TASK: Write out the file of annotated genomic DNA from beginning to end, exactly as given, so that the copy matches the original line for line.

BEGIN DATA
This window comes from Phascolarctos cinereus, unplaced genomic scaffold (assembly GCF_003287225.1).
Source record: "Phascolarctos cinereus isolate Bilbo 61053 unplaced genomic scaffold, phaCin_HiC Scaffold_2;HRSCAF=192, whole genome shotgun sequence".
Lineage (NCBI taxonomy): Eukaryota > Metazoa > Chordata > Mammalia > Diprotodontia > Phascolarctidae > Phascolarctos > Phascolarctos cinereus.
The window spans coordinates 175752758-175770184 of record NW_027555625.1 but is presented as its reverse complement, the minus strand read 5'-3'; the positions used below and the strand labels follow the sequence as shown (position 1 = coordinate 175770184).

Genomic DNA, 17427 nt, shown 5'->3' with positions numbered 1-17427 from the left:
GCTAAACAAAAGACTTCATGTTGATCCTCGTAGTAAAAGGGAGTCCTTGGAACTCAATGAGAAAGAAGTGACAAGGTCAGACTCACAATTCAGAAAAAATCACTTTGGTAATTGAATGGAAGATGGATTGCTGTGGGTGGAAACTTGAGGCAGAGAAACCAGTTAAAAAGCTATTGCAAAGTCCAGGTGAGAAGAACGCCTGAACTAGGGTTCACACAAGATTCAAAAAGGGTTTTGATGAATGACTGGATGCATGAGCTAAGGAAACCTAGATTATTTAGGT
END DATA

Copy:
This window comes from Phascolarctos cinereus, unplaced genomic scaffold (assembly GCF_003287225.1).
Source record: "Phascolarctos cinereus isolate Bilbo 61053 unplaced genomic scaffold, phaCin_HiC Scaffold_2;HRSCAF=192, whole genome shotgun sequence".
Lineage (NCBI taxonomy): Eukaryota > Metazoa > Chordata > Mammalia > Diprotodontia > Phascolarctidae > Phascolarctos > Phascolarctos cinereus.
The window spans coordinates 175752758-175770184 of record NW_027555625.1 but is presented as its reverse complement, the minus strand read 5'-3'; the positions used below and the strand labels follow the sequence as shown (position 1 = coordinate 175770184).

Genomic DNA, 17427 nt, shown 5'->3' with positions numbered 1-17427 from the left:
GCTAAACAAAAGACTTCATGTTGATCCTCGTAGTAAAAGGGAGTCCTTGGAACTCAATGAGAAAGAAGTGACAAGGTCAGACTCACAATTCAGAAAAAATCACTTTGGTAATTGAATGGAAGATGGATTGCTGTGGGTGGAAACTTGAGGCAGAGAAACCAGTTAAAAAGCTATTGCAAAGTCCAGGTGAGAAGAACGCCTGAACTAGGGTTCACACAAGATTCAAAAAGGGTTTTGATGAATGACTGGATGCATGAGCTAAGGAAACCTAGATTATTTAGGT